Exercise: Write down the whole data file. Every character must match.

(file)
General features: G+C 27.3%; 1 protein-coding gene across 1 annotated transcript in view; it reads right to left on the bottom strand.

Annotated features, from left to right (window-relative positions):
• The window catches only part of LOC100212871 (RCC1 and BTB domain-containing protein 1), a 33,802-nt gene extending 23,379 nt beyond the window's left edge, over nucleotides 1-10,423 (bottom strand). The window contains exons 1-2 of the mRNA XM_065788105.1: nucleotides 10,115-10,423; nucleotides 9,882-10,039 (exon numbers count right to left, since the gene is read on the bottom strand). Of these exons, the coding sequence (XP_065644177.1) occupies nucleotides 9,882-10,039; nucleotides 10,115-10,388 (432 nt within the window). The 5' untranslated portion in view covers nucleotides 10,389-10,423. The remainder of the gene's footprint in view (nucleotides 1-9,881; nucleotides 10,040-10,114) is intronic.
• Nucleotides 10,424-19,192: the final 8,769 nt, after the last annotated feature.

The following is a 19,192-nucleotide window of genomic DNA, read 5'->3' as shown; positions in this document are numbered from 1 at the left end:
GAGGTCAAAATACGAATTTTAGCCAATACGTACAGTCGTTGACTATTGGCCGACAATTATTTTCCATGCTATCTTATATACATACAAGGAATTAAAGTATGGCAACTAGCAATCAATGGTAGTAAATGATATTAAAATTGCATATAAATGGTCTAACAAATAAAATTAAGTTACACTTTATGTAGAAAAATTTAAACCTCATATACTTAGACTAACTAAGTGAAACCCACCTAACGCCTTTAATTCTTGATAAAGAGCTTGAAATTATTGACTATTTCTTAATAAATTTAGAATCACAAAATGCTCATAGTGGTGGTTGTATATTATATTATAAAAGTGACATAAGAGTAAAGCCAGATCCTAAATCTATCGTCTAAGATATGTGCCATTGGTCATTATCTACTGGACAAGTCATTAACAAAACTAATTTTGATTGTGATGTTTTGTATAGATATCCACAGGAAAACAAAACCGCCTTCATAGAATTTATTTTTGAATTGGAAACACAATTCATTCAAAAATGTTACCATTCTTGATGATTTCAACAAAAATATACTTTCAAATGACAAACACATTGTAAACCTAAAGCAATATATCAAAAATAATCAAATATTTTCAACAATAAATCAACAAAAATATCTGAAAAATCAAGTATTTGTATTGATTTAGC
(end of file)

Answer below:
General features: G+C 27.3%; 1 protein-coding gene across 1 annotated transcript in view; it reads right to left on the bottom strand.

Annotated features, from left to right (window-relative positions):
• The window catches only part of LOC100212871 (RCC1 and BTB domain-containing protein 1), a 33,802-nt gene extending 23,379 nt beyond the window's left edge, over nucleotides 1-10,423 (bottom strand). The window contains exons 1-2 of the mRNA XM_065788105.1: nucleotides 10,115-10,423; nucleotides 9,882-10,039 (exon numbers count right to left, since the gene is read on the bottom strand). Of these exons, the coding sequence (XP_065644177.1) occupies nucleotides 9,882-10,039; nucleotides 10,115-10,388 (432 nt within the window). The 5' untranslated portion in view covers nucleotides 10,389-10,423. The remainder of the gene's footprint in view (nucleotides 1-9,881; nucleotides 10,040-10,114) is intronic.
• Nucleotides 10,424-19,192: the final 8,769 nt, after the last annotated feature.

The following is a 19,192-nucleotide window of genomic DNA, read 5'->3' as shown; positions in this document are numbered from 1 at the left end:
GAGGTCAAAATACGAATTTTAGCCAATACGTACAGTCGTTGACTATTGGCCGACAATTATTTTCCATGCTATCTTATATACATACAAGGAATTAAAGTATGGCAACTAGCAATCAATGGTAGTAAATGATATTAAAATTGCATATAAATGGTCTAACAAATAAAATTAAGTTACACTTTATGTAGAAAAATTTAAACCTCATATACTTAGACTAACTAAGTGAAACCCACCTAACGCCTTTAATTCTTGATAAAGAGCTTGAAATTATTGACTATTTCTTAATAAATTTAGAATCACAAAATGCTCATAGTGGTGGTTGTATATTATATTATAAAAGTGACATAAGAGTAAAGCCAGATCCTAAATCTATCGTCTAAGATATGTGCCATTGGTCATTATCTACTGGACAAGTCATTAACAAAACTAATTTTGATTGTGATGTTTTGTATAGATATCCACAGGAAAACAAAACCGCCTTCATAGAATTTATTTTTGAATTGGAAACACAATTCATTCAAAAATGTTACCATTCTTGATGATTTCAACAAAAATATACTTTCAAATGACAAACACATTGTAAACCTAAAGCAATATATCAAAAATAATCAAATATTTTCAACAATAAATCAACAAAAATATCTGAAAAATCAAGTATTTGTATTGATTTAGC